'Everyone can eat together': Deli to cater for mix of dietary requirements
- Credit: Nigel Dutson
Joint owners of a temporarily online deli specialising in Belgian waffles and dietary-specific breakfast foods are hoping to open premises in Romford "as soon as possible".
The Romford-based creators are "long-standing family friends" 48-year-old Ruth Dutson and 30-year-old Annette Keylock.
Together they want to build their business in Romford so that they, their friends, family and the community can "benefit" from it.
Both mothers to three children, it is their shared "passion for good food" that has led to the creation of Jemima's Deli, named after Ruth's daughter.
The duo's planning application in Gidea Park was refused back in September 2020, and instead they recently began selling online to select Romford postcodes.
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Annette and Ruth continue to search for a space that has a "large kitchen" so they can fulfil their aim of being able to offer residents a “variety of food options”.
Ruth said: "Our slogan of 'eat well, eat different, eat together', embodies everything that we aim to do.
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"Everyone is unique and eating together is a huge part of the community and social life and we want to offer a way of doing that.
"Via our website we're restricted, but this is what we will be able to do in our café."
Ruth, who has type one diabetes, is passionate about "creating recipes that are low carb", while Annette has a "sweet tooth" and enjoys baking cakes and pastries.
Together they have created something "delicious for everyone" to eat no matter what their dietary requirements, they say.
The duo's USP - unique selling point - includes "gluten-free fresh goods" and Belgian Liège waffles, which the pair were taught to make when visiting Brussels for the weekend by the "top guys" Éric and Bénédicte Michaux.
Ruth claimed: "The waffles are made of a dough that rises and is encrusted in sugar, so you can pick it up as you would a croissant.
"Ninety per cent of places in the UK don't do this, you can buy them from the supermarkets wrapped in plastic but you can't buy them fresh.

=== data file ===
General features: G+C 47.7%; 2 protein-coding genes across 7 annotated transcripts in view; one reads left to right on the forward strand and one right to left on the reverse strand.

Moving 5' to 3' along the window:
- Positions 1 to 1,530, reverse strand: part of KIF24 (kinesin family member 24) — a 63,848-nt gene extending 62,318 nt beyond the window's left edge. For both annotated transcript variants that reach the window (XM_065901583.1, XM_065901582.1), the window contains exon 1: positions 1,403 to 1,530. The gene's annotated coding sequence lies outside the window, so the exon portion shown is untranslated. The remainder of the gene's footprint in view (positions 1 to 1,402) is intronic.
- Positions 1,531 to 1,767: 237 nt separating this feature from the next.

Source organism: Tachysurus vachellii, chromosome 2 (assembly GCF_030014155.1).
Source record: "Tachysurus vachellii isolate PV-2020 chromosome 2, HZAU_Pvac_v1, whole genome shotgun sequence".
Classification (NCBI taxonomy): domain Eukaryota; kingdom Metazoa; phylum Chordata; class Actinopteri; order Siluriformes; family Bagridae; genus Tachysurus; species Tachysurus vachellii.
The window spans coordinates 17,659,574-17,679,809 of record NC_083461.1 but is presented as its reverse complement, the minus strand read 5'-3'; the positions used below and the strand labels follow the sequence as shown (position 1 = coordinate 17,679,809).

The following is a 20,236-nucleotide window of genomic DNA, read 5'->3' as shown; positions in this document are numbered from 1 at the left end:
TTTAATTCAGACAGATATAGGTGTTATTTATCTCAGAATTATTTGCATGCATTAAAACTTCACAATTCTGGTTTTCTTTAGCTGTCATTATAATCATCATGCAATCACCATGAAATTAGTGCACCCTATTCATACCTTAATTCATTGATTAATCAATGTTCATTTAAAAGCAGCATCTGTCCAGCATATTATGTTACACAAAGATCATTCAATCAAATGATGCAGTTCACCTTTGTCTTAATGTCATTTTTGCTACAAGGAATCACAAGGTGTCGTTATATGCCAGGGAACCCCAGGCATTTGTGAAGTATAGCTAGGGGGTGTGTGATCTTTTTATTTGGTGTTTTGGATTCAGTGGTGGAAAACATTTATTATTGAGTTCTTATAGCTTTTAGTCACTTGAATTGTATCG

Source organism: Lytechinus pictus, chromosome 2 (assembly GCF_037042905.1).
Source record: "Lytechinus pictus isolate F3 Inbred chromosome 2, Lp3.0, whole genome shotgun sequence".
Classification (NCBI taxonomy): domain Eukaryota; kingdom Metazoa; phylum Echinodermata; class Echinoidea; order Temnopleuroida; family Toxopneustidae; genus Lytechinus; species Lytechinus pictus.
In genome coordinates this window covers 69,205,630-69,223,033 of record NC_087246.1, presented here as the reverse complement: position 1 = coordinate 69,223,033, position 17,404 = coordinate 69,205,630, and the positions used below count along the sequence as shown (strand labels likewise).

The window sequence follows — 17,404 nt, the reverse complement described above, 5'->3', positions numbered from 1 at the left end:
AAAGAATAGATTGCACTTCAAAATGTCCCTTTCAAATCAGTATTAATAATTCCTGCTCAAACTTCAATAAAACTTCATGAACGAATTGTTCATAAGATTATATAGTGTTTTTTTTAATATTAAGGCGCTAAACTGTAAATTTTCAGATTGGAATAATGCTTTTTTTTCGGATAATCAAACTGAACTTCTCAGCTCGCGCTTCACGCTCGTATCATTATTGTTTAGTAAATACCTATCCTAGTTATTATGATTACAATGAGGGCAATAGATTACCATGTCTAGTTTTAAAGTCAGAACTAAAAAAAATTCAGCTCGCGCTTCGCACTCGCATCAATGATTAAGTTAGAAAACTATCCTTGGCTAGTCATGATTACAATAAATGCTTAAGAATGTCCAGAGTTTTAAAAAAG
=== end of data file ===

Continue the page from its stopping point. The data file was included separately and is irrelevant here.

"In our café, we want to sell and be one of the first to have this."
Alongside sweet treats, the deli also sells gluten-free “fresh goods” which Ruth said is hard to find in cafés.
She said: “We want to offer something in our locality where even if you require a specific diet, you can still eat together”.
The friends’ “realisation” that as a result of Covid more people would be working from home sparked their certainty that Romford would be the ideal place to open the deli.
Ruth said: "We feel that where people aren't commuting to work as much anymore, there is a need to offer a taste of something different for those who used to go to the city all of the time.”
Opening the café as a deli will allow it to sell food and products such as hams, cheeses and granolas.
Four granola types are already on sale through Jemima's Deli online with a “variety of sugar contents” to allow diabetic people to enjoy breakfast “without the worry of high sugar content”.
Ruth has also had two of the granolas certified as gluten-free so people following specific diets have "options" allowing them to eat with friends and family.
“I really struggle to find anything that I can eat in a café that isn’t carb-based,” said Ruth, who said that even when ordering a salad from most cafes it will be “filled with pasta or rice”.
She said: “I am happy to inject insulin for a delicious cinnamon roll but for breakfast, lunch and dinner, it becomes wearing to have to do it all of the time, so from my perspective, I’m wanting to bring an alternative."
While continuing to search for an empty unit, Jemima's Deli will keep selling online and delivering every weekend.